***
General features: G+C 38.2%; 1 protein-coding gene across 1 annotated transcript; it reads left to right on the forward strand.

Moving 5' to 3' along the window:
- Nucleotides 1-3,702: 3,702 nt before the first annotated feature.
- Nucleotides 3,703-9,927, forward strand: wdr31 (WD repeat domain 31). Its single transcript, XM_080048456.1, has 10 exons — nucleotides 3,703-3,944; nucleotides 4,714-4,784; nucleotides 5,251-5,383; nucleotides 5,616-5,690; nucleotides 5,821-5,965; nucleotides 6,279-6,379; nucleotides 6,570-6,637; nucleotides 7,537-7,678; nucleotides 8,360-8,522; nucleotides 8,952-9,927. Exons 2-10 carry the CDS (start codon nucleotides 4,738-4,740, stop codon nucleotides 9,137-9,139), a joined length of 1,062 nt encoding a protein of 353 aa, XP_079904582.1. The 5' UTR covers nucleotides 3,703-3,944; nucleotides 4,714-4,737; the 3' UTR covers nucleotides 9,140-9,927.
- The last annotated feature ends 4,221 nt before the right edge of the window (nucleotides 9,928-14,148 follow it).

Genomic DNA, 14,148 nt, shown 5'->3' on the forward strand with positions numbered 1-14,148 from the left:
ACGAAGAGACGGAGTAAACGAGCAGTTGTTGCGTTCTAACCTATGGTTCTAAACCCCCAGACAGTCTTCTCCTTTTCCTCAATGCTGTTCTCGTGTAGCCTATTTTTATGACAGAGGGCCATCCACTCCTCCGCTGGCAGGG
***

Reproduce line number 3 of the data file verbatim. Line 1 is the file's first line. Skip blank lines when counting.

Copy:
- Nucleotides 1-3,702: 3,702 nt before the first annotated feature.